Sei sulla pagina 1di 12

Preface

Assalamualikum wr. wb.

Praised thank heavens we said upper the presence of Almighty God,


because with the blessing and his gift we was still being given by the
opportunity to complete this paper. Did not forget we said the English
teacher and friends who gave the support in completing this paper.

The writer realised that in the writing of this paper still many lacks,
therefore the writer really hoped for criticism and the constructive
suggestion. And hopefully with the end of this paper could be useful for the
reader and friends. Amin.

Wassalamualaikum wr. wb.

The writer
CONTENT

Preface 1

Content 2

Complex Sentences
3

Exercise 9

Conclusion 10

Bibliography
11

Page
2
COMPLEX SENTENCES

Definition

A complex sentence is a sentence which includes

• at least one main clause, and


• at least one subordinate clause.

Detail

A complex sentence always has a subordinator such as because, since,


after, although, or when or a relative pronoun such as that, who, or which. In
the following complex sentences, subjects are in yellow, verbs are in green,
and the subordinators and their commas (when required) are in red.

A. When he handed in his homework, he forgot to give the teacher the


last page.

B. The teacher returned the homework after she noticed the error.

C. The students are studying because they have a test tomorrow.

D. After they finished studying, Juan and Maria went to the movies.

E. Juan and Maria went to the movies after they finished studying.

When a complex sentence begins with a subordinator such as


sentences A and D, a comma is required at the end of the dependent clause.
When the independent clause begins the sentence with subordinators in the
middle as in sentences B, C, and E, no comma is required. If a comma is
placed before the subordinators in sentences B, C, and E, it is wrong.

Page
3
Note that sentences D and E are the same except sentence D begins
with the dependent clause which is followed by a comma, and sentence E
begins with the independent clause which contains no comma. The comma
after the dependent clause in sentence D is required, and experienced
listeners of English will often hear a slight pause there. In sentence E,
however, there will be no pause when the independent clause begins the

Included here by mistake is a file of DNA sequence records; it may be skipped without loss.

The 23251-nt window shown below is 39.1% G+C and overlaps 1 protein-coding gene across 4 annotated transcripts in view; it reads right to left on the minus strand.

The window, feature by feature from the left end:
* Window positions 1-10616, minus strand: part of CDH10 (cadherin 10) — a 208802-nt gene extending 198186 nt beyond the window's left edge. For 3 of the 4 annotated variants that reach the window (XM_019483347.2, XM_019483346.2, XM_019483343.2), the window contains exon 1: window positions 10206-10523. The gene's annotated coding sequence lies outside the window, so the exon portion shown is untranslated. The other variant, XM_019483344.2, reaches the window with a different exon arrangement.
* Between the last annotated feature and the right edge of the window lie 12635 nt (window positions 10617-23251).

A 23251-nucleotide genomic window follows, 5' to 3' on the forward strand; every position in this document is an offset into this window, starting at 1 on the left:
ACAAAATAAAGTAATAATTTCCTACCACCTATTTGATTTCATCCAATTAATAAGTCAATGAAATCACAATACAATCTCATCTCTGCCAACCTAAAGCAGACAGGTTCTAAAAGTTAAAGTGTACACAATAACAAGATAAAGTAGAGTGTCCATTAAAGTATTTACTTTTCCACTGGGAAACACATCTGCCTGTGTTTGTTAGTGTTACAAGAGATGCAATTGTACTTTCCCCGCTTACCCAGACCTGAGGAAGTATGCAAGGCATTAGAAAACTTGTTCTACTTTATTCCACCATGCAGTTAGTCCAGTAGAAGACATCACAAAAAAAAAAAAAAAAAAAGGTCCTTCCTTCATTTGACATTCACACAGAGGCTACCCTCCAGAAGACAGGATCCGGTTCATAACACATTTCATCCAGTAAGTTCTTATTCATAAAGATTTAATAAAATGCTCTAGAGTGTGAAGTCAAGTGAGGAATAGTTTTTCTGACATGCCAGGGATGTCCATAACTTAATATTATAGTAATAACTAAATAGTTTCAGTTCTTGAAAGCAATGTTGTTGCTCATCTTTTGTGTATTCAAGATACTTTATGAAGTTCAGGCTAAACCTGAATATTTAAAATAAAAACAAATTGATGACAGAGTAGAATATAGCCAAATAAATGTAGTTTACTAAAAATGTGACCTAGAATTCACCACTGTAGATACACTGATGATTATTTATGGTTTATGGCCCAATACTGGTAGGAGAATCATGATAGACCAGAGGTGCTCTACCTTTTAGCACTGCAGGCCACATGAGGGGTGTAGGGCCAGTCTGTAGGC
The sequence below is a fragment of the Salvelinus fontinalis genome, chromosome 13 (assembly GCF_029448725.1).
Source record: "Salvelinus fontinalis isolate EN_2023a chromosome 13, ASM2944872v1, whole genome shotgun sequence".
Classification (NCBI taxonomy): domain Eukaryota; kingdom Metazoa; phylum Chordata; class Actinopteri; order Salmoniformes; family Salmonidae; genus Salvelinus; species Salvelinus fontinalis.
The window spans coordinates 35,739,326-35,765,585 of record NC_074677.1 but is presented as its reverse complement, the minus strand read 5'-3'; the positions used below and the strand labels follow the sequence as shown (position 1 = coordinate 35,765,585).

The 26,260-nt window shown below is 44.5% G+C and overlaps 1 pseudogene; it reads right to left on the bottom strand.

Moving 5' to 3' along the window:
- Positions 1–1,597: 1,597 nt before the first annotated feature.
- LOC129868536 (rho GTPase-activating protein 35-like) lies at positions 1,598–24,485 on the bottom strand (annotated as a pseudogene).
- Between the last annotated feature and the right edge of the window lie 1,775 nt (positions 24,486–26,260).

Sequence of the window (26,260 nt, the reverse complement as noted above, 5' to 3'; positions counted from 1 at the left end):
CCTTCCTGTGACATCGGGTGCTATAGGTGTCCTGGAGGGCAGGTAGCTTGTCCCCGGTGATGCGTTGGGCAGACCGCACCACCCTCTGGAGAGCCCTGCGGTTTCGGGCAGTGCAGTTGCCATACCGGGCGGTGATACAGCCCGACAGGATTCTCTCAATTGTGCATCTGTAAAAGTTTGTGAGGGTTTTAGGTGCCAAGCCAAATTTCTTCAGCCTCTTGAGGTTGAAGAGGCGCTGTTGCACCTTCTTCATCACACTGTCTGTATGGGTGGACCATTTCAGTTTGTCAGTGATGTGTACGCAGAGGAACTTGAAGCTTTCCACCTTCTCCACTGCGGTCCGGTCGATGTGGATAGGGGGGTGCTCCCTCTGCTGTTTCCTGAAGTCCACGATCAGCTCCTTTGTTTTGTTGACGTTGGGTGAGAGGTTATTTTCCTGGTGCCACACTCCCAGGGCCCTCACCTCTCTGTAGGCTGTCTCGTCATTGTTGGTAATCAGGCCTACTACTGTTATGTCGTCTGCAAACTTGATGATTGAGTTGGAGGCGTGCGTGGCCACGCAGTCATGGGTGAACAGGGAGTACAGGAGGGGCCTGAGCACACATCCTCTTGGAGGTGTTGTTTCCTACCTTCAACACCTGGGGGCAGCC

sentence.

Complex Sentences and Subordinating Conjunctions

A subordinating conjunction introduces a dependent clause and


indicates the nature of the relationship among the independent clause(s) and
the dependent clause(s).

The most common subordinating conjunctions are "after," "although,"


"as," "because," "before," "how," "if," "once," "since," "than," "that,"
"though," "till," "until," "when," "where," "whether," and "while."

Using Clauses as Nouns, Adjectives, and Adverbs

Independent Clauses: If a clause can stand alone as a sentence, it is an


independent clause, as in the following example:

 Independent

….the Prime Minister is in Ottawa

Some clauses, however, cannot stand alone as sentences:


in this case, they are dependent clauses or subordinate clauses.
Consider the same clause with the subordinating conjunction
"because" added to the beginning.

 Dependent

….because the Prime Minister is in Ottawa

Page
4
In this case, the clause could not be a sentence by itself,
since the conjunction "because" suggests that the clause is providing
an explanation for something else. Dependent clauses.

Dependent clauses can stand not only for adverbs, but also for nouns
and for adjectives.

♦ Dependent Noun Clauses

A noun clause is an entire clause, which takes the place of


a noun in another clause or phrase. Like a noun, a noun clause acts as
the subject or object of a verb or the object of a preposition, answering
the questions "who(m)?" or "what?".

Consider the following examples:

• noun

I know Latin.

• noun clause

I know that Latin is no longer spoken as a native language.

In the first example, the noun "Latin" acts as the direct


object of the verb "know." In the second example, the entire clause
"that Latin ..." is the direct object.

In fact, many noun clauses are indirect questions:

• noun

Their destination is unknown.

• noun clause

Where they are going is unknown.

The question "Where are they going?," with a slight change


in word order, becomes a noun clause when used as part of a larger

Page
5
unit -- like the noun "destination," the clause is the subject of the verb
"is."

♦ Dependent Adjective Clauses

An adjective clause is a dependent clause, which takes the


place of an adjective in another clause or phrase. Like an adjective, an